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From "Espresso" to the "Human Library"

Vancouver is one of the most beautiful cities in Canada, but spends the least on the arts. Despite this dismal statistic, marvelous playwrights and theatre creators make this city their home. We make work in bathrooms and on mountaintops. We have to. We want to. Audiences are adventuresome and real estate is prohibitively expensive. Our careers can span working for the largest theatres to the most experimental. We are connected to theatre innovators in Europe, across Canada, the United States, and Asia…all of whom influence us, but we make our own work.

Our theatre is female-friendly and we aren’t afraid to rappel.

Two actors lean forward with their arms out like they're flying.
Photo by Tim Matheson.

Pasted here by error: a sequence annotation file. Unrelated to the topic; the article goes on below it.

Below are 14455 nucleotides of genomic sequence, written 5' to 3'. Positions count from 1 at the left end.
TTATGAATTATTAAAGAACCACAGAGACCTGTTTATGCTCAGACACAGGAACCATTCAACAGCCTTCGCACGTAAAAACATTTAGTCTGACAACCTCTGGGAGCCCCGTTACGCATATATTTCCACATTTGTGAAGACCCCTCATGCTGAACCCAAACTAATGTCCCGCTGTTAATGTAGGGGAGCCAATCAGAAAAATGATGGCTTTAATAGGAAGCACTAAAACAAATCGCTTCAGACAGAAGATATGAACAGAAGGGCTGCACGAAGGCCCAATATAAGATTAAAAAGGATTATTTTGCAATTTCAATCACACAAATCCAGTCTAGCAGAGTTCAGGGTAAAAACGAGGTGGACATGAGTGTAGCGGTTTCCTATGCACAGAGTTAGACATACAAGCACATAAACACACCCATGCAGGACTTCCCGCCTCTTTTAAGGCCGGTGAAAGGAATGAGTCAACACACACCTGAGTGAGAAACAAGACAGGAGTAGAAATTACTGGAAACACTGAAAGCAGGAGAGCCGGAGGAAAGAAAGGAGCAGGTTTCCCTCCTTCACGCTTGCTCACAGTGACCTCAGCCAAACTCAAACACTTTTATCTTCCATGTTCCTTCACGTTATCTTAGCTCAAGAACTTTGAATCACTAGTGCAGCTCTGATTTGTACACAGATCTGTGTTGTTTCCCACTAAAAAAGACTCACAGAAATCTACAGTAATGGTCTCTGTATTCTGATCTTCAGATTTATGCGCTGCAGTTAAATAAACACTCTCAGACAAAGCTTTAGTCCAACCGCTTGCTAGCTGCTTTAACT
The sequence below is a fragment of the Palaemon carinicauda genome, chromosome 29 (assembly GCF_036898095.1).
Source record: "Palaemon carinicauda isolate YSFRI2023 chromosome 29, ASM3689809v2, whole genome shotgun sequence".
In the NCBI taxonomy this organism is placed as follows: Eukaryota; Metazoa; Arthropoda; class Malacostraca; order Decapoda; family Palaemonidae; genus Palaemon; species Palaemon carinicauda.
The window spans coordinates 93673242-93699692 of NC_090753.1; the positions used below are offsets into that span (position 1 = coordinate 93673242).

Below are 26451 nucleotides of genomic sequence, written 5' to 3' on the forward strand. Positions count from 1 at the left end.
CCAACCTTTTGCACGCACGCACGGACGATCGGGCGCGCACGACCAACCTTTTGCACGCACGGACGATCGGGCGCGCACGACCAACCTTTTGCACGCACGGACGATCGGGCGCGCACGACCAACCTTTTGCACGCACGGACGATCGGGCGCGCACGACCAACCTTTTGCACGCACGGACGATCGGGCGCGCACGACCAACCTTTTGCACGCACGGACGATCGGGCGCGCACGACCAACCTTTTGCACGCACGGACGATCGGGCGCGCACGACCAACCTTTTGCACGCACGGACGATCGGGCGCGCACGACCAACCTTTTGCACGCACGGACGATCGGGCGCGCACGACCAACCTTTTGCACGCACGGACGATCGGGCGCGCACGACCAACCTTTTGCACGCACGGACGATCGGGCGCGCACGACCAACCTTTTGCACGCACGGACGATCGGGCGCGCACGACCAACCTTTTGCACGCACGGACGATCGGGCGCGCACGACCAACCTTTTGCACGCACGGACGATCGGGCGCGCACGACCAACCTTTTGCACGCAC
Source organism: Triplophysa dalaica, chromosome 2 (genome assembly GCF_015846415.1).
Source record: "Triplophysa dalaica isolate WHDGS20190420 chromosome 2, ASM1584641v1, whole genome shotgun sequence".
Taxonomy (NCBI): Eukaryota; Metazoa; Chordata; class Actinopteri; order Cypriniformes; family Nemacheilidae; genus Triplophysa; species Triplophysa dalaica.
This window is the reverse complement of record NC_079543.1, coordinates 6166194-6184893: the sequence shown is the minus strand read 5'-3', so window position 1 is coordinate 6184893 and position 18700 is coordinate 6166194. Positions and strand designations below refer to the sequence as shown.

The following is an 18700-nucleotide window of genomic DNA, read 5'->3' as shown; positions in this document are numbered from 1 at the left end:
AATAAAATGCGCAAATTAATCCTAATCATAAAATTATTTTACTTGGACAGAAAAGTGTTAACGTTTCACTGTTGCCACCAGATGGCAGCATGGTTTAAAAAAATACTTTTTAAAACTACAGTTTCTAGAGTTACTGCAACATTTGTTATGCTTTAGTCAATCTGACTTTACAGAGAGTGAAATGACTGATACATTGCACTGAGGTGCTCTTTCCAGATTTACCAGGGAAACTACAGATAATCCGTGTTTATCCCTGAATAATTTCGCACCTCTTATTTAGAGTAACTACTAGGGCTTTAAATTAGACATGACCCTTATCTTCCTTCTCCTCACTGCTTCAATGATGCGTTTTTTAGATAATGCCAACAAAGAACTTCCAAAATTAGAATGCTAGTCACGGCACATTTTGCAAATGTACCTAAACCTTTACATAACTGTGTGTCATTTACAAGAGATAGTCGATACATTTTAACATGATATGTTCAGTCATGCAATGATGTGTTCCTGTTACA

Our theatre is female-friendly and we aren’t afraid to rappel. When the innovative Boca del Lupo company staged The Shoes That Were Danced to Pieces in our 1001-acre Stanley Park, the narrator and all the princesses rappelled from the tall trees. Katrina Dunn, now Artistic Director of Touchstone Theatre, rappelled out of a back street window in the site specific Five Blood Alley in our historic Gastown neighborhood. Katrina recently programmed an all female playwright season as artistic director, and didn’t notice. She didn’t notice! Ruby Slippers Theatre, led by artistic director Diane Brown has earned their reputation for “smart social satire” staging Brecht in the Parks, Herotica and Herotica 2, and comic political cabarets with a swaggeringly fun aesthetic. Mom’s the Word was created here—when agents told new mom actresses their careers were over (including Deborah Williams*, they wrote their own show, now an international money making trilogy. Kathleen Weiss, the artistic director of the now defunct Women in View Theatre Festival, helped us create an energy you don’t get from individual shows, fostering dialogue and momentum.